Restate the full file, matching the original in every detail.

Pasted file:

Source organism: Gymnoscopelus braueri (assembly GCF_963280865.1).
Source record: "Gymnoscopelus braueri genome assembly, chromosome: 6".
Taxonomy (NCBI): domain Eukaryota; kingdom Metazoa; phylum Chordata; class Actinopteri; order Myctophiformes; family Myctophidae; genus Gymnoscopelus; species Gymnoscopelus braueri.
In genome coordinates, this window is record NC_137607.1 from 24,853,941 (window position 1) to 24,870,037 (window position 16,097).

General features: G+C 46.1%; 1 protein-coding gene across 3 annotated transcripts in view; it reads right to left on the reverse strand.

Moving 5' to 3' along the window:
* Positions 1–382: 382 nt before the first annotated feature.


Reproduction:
Source organism: Gymnoscopelus braueri (assembly GCF_963280865.1).
Source record: "Gymnoscopelus braueri genome assembly, chromosome: 6".
Taxonomy (NCBI): domain Eukaryota; kingdom Metazoa; phylum Chordata; class Actinopteri; order Myctophiformes; family Myctophidae; genus Gymnoscopelus; species Gymnoscopelus braueri.
In genome coordinates, this window is record NC_137607.1 from 24,853,941 (window position 1) to 24,870,037 (window position 16,097).

General features: G+C 46.1%; 1 protein-coding gene across 3 annotated transcripts in view; it reads right to left on the reverse strand.

Moving 5' to 3' along the window:
* Positions 1–382: 382 nt before the first annotated feature.